There’s nothing like pain to focus the mind, or so the saying goes, so the budget consensus reached by Governor Carcieri and legislative leaders last week represents just another marker of Rhode Island’s ongoing dire straits.
To some, the budget — which cuts state spending from last year by almost $100 million — makes the best of a bad situation.
In a statement, Carcieri called it “a major step forward in my six-year effort to make Rhode Island state government fiscally responsible. It builds on a number of the reforms — including pension reform — that we implemented in years past.”
The governor adds, “Working together over the last six months, we have successfully resolved a nearly half a billion dollar budget deficit without raising broad-based taxes. That is a major accomplishment by any standard. But by contrast with past years, this budget plan represents a completely new way of doing business in state government.”
The merits of the budget, however, depend on where you stand.
Advocates with the Poverty Institute at Rhode Island College, for example, faulted the House-passed budget for making sharp cuts to the Family Independence Program, the state’s cash assistance welfare effort. One out of five people receiving assistance — most of them children — will lose their benefits, they say, in the next few months.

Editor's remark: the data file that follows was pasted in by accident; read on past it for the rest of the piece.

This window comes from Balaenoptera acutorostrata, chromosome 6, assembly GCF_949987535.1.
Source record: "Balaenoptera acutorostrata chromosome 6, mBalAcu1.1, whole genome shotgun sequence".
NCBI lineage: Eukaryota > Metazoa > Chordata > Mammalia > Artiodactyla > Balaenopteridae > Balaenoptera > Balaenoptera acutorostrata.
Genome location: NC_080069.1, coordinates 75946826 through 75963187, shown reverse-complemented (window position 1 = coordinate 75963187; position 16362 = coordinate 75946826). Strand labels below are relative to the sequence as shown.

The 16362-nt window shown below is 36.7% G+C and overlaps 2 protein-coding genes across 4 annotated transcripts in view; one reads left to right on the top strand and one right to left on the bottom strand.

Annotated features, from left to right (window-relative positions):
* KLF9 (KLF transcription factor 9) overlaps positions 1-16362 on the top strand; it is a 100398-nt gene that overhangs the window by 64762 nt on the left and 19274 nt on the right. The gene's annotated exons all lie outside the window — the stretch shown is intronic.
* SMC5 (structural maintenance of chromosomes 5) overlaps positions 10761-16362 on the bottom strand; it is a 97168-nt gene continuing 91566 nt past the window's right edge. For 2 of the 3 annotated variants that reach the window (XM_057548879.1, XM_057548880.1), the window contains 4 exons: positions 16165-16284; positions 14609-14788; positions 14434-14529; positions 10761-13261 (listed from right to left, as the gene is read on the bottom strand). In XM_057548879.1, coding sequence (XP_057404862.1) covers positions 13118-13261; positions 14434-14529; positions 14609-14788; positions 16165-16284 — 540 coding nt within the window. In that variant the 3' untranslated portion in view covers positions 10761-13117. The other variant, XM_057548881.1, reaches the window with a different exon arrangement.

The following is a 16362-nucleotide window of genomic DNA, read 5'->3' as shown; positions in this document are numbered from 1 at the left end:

“It’s truly shocking that a major overhaul of the welfare program would be made through the budget process -- and not through an evidence-based approach of determining how best to move parents into sustainable employment,” Kate Brewster, executive director of the Poverty Institute, said in a news release. “These are changes based on ideology and were not even necessary to balance the budget.”
With an editorial headlined “A responsible budget,” the Providence Journal was mostly positive, although it noted that $91 million in supposed personnel savings have yet to be de-termined.
Tom Sgouros, editor of the RI Policy Reporter (whatcheer.net), offered a more critical assessment.
In an e-mail, Sgouros says the budget contains hidden expenses (including increased traffic fines and court costs), a tax cut for those earning more than $250,000, and an arbi-trary and potentially actionable restriction on the number of young people who can be aided by the state Department of Children, Youth and Families, among other dubious meas-ures.
“There is barely a hand’s width of distance between the governor and the House leadership,” Sgouros writes. “The budget reads like the governor’s second draft. There are some important modifications here and there, but the basic thrust of his intent is intact — the budget is balanced by spending cuts that affect the poor and middle, and tax cuts that affect the people at the top of the income heap.”
Ultimately, he says, “the bottom line of this budget is that it’s not even going to meet its own goals. False savings claimed today will give us a shortfall come November, and we’ll have to cut more next spring. Meanwhile, wealthy people get their taxes cut, everyone’s property taxes will go up (five towns have requested and received waivers of the state limits on property tax increases), and some of the biggest cost drivers — DOT borrowing and health insurance, to name two — remain completely unaddressed.”